Three new genetic links to colorectal cancer
Vanderbilt-Ingram Cancer Center investigators have identified three new genetic "hotspots" linked to colorectal cancer. These variants, reported Dec. 23 in an Advanced Online Publication in Nature Genetics, provide new insight into the biology of colorectal cancer – and could represent new therapeutic targets for the disease.
Colorectal cancer is one of the most commonly diagnosed cancers worldwide – and rates are particularly high in the United States and other developed countries. Genetics plays an important role in both sporadic and familial (inherited) forms of the disease. However, only about 6 percent of colorectal cancer cases are explained by the rare genetic variants known to confer high risk of colorectal cancer (as seen in familial forms of the disease).
Previous studies on the genetic basis of colorectal cancer have pinpointed several additional variants, but most of the studies were conducted in European/Caucasian populations.
"Looking at different ethnic groups is important because the genetic structures can be different enough that variants identified in one population do not explain risk in other populations," said Wei Zheng, M.D., Ph.D., MPH, an Ingram Professor of Cancer Research and senior author on the study. "Because of the difference in genetic structures and underlying environment exposures, it might be easier to discover some risk variants in studies conducted in non-European populations."
In 2009, Zheng and colleagues in several Asian countries established the "Asia Colorectal Cancer Consortium" to search for novel genetic risk factors for the disease. The consortium included populations in China, Korea and Japan.
Using an approach known as a "genome-wide association study" (or GWAS), Zheng and colleagues began searching for common variants linked to disease risk.
From genomic data obtained from 2,098 colorectal cancer cases and 5,749 controls, the researchers identified 64 variants, or "single nucleotide polymorphisms" (SNPs), that were associated with colorectal cancer.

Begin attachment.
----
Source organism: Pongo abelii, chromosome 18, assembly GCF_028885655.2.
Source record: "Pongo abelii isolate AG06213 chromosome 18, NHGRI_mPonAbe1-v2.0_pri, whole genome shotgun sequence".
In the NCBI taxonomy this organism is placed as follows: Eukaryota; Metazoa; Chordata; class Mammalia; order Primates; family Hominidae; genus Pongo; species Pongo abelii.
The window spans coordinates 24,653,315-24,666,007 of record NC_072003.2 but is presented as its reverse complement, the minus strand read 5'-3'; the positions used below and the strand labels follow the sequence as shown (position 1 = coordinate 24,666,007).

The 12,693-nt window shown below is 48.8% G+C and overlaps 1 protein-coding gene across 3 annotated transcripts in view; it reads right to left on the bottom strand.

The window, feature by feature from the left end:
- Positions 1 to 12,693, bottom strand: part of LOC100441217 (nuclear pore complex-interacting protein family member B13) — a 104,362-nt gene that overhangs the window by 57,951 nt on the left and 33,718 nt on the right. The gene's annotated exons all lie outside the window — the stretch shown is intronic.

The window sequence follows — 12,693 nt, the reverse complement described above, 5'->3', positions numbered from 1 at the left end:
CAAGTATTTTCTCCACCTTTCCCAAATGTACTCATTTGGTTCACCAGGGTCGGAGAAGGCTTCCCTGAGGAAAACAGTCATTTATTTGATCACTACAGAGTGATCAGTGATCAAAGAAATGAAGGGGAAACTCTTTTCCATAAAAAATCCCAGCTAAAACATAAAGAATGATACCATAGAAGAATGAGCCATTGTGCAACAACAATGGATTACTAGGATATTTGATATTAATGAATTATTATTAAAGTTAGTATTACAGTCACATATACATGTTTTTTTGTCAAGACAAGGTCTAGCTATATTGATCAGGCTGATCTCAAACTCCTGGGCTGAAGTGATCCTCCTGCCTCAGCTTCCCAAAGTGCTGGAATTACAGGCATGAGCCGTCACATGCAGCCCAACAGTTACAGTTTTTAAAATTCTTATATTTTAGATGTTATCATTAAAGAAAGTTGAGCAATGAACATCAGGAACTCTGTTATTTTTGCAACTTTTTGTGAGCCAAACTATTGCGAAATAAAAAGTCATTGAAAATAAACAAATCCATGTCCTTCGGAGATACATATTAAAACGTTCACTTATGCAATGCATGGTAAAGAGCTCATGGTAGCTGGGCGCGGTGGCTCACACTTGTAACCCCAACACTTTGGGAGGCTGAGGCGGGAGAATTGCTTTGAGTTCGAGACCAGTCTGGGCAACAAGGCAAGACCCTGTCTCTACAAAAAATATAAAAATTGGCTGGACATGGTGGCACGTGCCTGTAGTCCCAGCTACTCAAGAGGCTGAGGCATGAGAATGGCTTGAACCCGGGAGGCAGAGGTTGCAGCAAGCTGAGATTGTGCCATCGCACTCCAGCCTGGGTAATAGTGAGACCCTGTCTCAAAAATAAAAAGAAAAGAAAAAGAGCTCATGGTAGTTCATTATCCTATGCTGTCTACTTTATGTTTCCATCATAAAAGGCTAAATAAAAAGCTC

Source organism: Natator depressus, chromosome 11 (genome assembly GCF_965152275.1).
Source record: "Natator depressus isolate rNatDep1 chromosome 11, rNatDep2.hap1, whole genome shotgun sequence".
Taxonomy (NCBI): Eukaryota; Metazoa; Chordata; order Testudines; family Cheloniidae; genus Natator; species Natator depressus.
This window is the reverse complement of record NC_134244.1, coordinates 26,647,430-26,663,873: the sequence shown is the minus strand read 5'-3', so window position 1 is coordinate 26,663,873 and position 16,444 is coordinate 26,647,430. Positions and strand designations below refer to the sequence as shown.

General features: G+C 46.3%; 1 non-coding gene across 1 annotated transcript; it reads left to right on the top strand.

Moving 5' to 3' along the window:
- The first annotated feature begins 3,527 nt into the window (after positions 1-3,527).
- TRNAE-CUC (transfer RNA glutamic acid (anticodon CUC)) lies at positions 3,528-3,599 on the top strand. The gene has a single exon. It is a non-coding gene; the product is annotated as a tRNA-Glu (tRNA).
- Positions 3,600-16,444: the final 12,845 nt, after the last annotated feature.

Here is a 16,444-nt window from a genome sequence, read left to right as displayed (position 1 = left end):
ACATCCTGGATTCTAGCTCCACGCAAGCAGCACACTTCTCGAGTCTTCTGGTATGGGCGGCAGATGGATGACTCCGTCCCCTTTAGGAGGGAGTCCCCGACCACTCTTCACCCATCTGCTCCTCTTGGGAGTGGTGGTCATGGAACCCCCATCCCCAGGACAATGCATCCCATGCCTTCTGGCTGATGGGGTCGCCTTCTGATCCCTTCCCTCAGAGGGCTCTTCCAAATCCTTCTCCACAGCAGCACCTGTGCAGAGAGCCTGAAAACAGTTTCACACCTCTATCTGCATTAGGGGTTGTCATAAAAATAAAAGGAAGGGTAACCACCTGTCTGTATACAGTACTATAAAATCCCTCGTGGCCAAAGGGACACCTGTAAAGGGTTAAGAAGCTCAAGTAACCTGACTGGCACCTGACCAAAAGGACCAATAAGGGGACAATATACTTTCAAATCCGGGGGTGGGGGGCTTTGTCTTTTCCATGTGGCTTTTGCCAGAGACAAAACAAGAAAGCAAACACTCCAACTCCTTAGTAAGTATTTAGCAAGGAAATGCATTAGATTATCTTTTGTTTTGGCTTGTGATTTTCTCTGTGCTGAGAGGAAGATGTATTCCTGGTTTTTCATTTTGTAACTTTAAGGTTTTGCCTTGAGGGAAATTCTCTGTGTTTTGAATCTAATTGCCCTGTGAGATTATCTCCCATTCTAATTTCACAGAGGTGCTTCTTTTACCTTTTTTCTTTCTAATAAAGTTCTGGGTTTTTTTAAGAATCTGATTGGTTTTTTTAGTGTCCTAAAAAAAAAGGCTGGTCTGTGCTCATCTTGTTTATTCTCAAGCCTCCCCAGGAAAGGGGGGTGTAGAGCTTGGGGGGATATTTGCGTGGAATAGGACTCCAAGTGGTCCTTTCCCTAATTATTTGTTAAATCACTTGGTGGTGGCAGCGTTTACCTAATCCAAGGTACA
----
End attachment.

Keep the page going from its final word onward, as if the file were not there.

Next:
The investigators then replicated these findings in another set of samples, narrowing down the number of disease-associated variants to four. Three of those four variants were also associated with colorectal cancer risk in a larger European sample.
"The findings from this study are relevant to both Asian and European populations," said Zheng. "Interestingly, these three susceptibility loci were not discovered in previous studies conducted in European-ancestry populations."
While the specific functions of these newly identified susceptibility loci are not clear yet, several important genes are located in the regions near the risk variants discovered in this study. For example, one risk variant is located near CCND2, the gene encoding cyclin D2, a member of the cyclin family of proteins that regulate the cell cycle. Cyclins have been linked to cancer, but research on the CCND2 gene has been limited. Therefore, the current findings suggest the need for further research on the role of other cyclins and cyclin-dependent kinases in carcinogenesis.
"These new discoveries are very exciting," Zheng said. "They will certainly lead to future studies regarding the biology of these regions and the translational potential of these findings in cancer prevention and treatment."